definitions, since Nov. 7, 1986: "In addition to the definitions set forth in 40 CFR part 401 and the chemical analysis
methods set forth in 40 CFR part 136, both of which are incorporated herein by reference, the following definitions apply
to this part (Secs. 301, 304, 306, 307, 308, and 501 of the Clean Water Act (the Federal Water Pollution
Control Act Amendments of 1972, 33 U.S.C. 1251 et. seq., as amended by the Clean Water Act of 1977, Pub. L.
"(i) the term TTO shall mean total toxic organics, which is the summation of all quantifiable values greater than 0.01
milligrams per liter for the following toxic organics: " A list follows in the regulation.
The National Institute of Occupational Safety and Health (NIOSH) has data on many thousands of [toxic / hazardous]
pollutants. As an example, the ten toxic heavy metals addressed in sludge (Arsenic, Cadmium, Chromium,
Copper, Lead, Mercury, Molybdenum, Nickel, Selenium and Zinc) "regulated" by Part 503 are all identified by NIOSH as
poisonous by inhalation or ingestion or by other routes. NIOSH identified nine of the heavy metals as
cancer causing agents. NIOSH also has data, which show seven of the heavy metals cause mutagenic effects in living
organisms. (Public Facts #108)" (NSA Fact Sheet #109)
The full OSHA list can be found in 29 CFR 1910. However, the farm is not considered a work place by NIOSH.
Under the Clean Water Act's Municipal Sludge Co-Disposal landfill regulation, EPA's Office of Water included a "List of
Hazardous Inorganic and Organic Constituents" [over 200 substances of concern in] in " Appendix II to Part 258".
Even in a safe (well managed) landfill, Appendix I to Part 258 lists 15 hazardous inorganic (heavy metals) and 47
hazardous organic "Constituents for Detection Monitoring" in groundwater. EPA acknowledged the same problems could
be expected under part 503: "Sewage sludge with high concentrations of certain organic and metal pollutants may pose
human health problems when disposed of in sludge only landfills (often referred to as mono-fills) or simply left on the
land surface, if the pollutants leach from the sludge into ground water. Therefore, the pollutant concentrations may need
to be limited or other measures such as impermeable liner's must be taken to ensure the ground water is not
contaminated" (FR. 58, 32, p.9259) NSA Fact Sheet #101
According to official EPA Environmental Terms: "Hazardous Substance: [is] 1. Any material that poses a threat to human
health and/or the environment. Typical hazardous substances are toxic, corrosive, ignitable, explosive, or chemically
reactive. 2. Any substance designated by EPA to be reported if a designated quantity of the substance is spilled in the
waters of the United States or is otherwise released into the environment."
The long list of hazardous substances were designated as such in 40 CFR part 116.4 prior to Aug. 14, 1989: "The
elements and compounds appearing in Tables 116.4 A and B are designated as hazardous substances in accordance
with section 311(b)(2)(A) of the Act. This designation includes any isomers and hydrates, as well as any solutions and
mixtures containing these substances. Synonyms and Chemical Abstract System (CAS) numbers have been added for
convenience of the user only. In case of any disparity the common names shall be considered the designated
Then we have: "Extremely Hazardous Substances: [are] any of 406 chemicals identified by EPA as toxic, and listed
under SARA Title III."
According to 40 CFR 370.2 HAZARDOUS CHEMICAL REPORTING: COMMUNITY RIGHT-TO-KNOW:
"Extremely hazardous substance means a substance listed in the appendices to 40 CFR part 355, Emergency Planning
The writers of part 503 also ignored:
"(c) Section 301 of the Federal Water Pollution Control Act is amended by adding at the end thereof the following new
subsection: "(1) The Administrator may not modify any requirement of this section as it applies to any specific pollutant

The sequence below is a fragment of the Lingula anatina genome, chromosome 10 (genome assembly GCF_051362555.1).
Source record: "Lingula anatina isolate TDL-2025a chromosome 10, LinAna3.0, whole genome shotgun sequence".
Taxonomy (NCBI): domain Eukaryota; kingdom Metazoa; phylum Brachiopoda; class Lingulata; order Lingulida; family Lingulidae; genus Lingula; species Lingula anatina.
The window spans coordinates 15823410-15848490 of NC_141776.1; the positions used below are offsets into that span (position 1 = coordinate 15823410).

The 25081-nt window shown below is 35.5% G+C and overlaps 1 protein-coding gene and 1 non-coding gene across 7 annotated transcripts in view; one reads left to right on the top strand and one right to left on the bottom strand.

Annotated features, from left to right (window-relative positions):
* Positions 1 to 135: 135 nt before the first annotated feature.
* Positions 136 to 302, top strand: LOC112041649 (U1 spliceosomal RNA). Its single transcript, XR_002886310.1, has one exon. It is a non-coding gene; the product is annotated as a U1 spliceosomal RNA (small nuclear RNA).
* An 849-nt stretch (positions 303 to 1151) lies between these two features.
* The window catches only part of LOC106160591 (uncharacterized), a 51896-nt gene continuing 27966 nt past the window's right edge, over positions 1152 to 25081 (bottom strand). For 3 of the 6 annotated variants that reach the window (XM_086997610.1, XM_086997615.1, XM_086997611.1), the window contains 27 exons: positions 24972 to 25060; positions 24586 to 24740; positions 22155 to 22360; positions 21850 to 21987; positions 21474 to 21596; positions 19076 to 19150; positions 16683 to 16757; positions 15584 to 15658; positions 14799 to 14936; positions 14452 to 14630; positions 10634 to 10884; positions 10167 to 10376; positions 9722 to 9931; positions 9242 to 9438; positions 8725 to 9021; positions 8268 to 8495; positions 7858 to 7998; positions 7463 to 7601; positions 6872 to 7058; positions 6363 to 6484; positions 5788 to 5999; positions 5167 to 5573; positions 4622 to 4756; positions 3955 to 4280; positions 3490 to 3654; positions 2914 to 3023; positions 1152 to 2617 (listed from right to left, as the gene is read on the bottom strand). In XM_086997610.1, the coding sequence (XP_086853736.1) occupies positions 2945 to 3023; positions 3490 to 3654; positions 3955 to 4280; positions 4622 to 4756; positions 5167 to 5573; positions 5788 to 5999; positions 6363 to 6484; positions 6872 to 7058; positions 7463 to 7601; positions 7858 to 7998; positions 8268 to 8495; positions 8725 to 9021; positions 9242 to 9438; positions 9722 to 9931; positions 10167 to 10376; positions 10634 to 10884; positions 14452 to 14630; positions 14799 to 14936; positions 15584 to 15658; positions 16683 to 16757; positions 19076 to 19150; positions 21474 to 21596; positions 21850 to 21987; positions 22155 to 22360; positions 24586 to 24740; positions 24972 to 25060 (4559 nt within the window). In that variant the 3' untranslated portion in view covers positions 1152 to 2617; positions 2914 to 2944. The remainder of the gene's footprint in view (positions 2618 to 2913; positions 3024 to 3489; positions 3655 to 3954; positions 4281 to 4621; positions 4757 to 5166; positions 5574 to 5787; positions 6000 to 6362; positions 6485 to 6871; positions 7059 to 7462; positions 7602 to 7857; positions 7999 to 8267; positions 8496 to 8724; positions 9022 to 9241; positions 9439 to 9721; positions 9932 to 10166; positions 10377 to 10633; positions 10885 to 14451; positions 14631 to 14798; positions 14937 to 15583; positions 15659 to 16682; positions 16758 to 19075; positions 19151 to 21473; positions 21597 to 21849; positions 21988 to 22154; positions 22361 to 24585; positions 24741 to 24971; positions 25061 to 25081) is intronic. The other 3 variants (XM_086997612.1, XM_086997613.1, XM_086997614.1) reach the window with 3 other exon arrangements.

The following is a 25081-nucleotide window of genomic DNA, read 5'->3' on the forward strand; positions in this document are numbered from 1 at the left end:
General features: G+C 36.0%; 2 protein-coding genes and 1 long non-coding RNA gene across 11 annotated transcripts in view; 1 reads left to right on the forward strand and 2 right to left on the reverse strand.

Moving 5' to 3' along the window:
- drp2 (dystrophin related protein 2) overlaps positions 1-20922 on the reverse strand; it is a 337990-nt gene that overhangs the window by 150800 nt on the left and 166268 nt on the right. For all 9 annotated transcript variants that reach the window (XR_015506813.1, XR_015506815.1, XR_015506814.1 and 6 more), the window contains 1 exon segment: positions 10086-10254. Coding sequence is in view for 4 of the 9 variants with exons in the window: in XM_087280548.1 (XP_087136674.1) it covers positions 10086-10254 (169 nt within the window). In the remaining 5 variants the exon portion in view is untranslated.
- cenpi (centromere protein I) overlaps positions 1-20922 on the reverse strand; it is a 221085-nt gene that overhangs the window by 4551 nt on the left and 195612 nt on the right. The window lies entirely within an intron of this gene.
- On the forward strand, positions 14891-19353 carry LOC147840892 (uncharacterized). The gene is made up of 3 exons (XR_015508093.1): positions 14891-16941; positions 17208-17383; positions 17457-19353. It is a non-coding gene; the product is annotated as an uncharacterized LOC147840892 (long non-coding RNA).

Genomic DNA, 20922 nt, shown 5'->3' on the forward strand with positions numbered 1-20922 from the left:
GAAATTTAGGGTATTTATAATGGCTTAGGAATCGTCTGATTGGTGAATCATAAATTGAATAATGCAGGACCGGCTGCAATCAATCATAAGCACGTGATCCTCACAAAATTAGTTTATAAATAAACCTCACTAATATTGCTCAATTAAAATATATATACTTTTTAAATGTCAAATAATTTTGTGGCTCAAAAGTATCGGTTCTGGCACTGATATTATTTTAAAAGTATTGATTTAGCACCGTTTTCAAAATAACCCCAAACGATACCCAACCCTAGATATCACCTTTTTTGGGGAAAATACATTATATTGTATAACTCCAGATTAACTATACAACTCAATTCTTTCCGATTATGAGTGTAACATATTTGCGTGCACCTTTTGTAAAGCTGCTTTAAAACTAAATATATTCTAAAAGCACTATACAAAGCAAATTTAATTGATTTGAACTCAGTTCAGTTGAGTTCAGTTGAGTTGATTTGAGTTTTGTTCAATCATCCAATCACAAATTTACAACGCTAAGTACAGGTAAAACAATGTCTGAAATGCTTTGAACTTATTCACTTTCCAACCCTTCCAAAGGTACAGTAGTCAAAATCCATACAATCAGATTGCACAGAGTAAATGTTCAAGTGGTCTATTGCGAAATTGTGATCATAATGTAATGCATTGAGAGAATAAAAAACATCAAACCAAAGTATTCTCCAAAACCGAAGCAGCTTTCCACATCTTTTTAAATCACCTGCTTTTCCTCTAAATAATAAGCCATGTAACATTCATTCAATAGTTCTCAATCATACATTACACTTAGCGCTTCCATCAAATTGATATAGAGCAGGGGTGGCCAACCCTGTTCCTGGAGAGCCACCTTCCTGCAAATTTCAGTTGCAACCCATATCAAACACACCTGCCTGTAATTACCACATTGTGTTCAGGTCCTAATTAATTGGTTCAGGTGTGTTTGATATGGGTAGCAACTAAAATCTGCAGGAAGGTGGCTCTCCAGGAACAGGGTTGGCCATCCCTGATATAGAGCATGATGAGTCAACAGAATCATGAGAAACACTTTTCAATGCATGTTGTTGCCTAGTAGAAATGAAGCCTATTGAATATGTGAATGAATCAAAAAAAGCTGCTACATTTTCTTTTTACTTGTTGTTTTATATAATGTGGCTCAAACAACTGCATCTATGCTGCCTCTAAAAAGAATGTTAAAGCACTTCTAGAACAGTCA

which is on the toxic pollutant list under section 307(a)(1) of this Act"." (91 STAT. 1950, PL 95-217, 1977, 33 USC 1311)
NSA Fact Sheet #104
However, that didn't stop EPA from using the courts to remove chromium from the part 503. "It would appear that EPA
engineered a lawsuit by a different sludge industry association [partner], the Association of Metropolitan Sewerage
Agencies (AMSA), as well as the Milwaukee Metropolitan Sewerage District, and the City of Pueblo, Colorado, under the
shelter of Leather Industries of America, Inc. (United States Court of Appeals, District of Columbia Circuit, Nos. 93-1187,
93-1376, 93-1404 and 93-1555) The United States Court of Appeals, District of Columbia, ruled: "(1) regulatory safe
harbor for land application of sewage sludge based on the 99th percentile levels of chromium and selenium indicated in
national survey violated Clean Water Act." (40 Federal Reporter; 3d series, p. 392)" (NSA Fact Sheet # 106)
Since EPA couldn't justify the extremely high numbers to the court, itsimply moved chromium from the beneficial use
section of part 503. "In effect, EPA now makes it possible for Publicly Owned Treatment Works treating tannery
sewerage to "beneficially" use sludge with the tannery chromium in excess of 30,000 mg/kg on lawns, gardens and food
crop production land -- which can not be disposed of in a part 503 landfill." (NSA Fact Sheet # 106)
After looking into the toxic/hazardous sludge issues, the Federal Department of Transportation now classifies all
agricultural products (i.e., soil amendments and fertilizers (biosolids)) as hazardous materials under 49 CFR 171.8
Definitions and abbreviations. " Agricultural product means a hazardous material, other than a hazardous waste, whose
end use directly supports the production of an agricultural commodity including, but not limited to a fertilizer, pesticide,
soil amendment or fuel. An agricultural product is limited to a material in Class 3, 8 or 9, Division 2.1, 2.2, 5.1, or 6.1, or
an ORM-D material. "
EPA stated that it didn't regulate all the priority pollutants because Congress wanted it to address many more
toxic/hazardous substances that could effect sludge disposal. The 2002 edition of Sittig's Handbook of TOXIC AND
HAZARDOUS CHEMICALS AND CARCINOGENS contains 2,608 pages and yet, EPA only lists nine toxic/hazardous
metals of concern in sludge. It is certain that this larger number of toxic/hazardous chemicals and pathogens is what
Congress wanted EPA to address before sludge was ever put on our food crops. -LSI-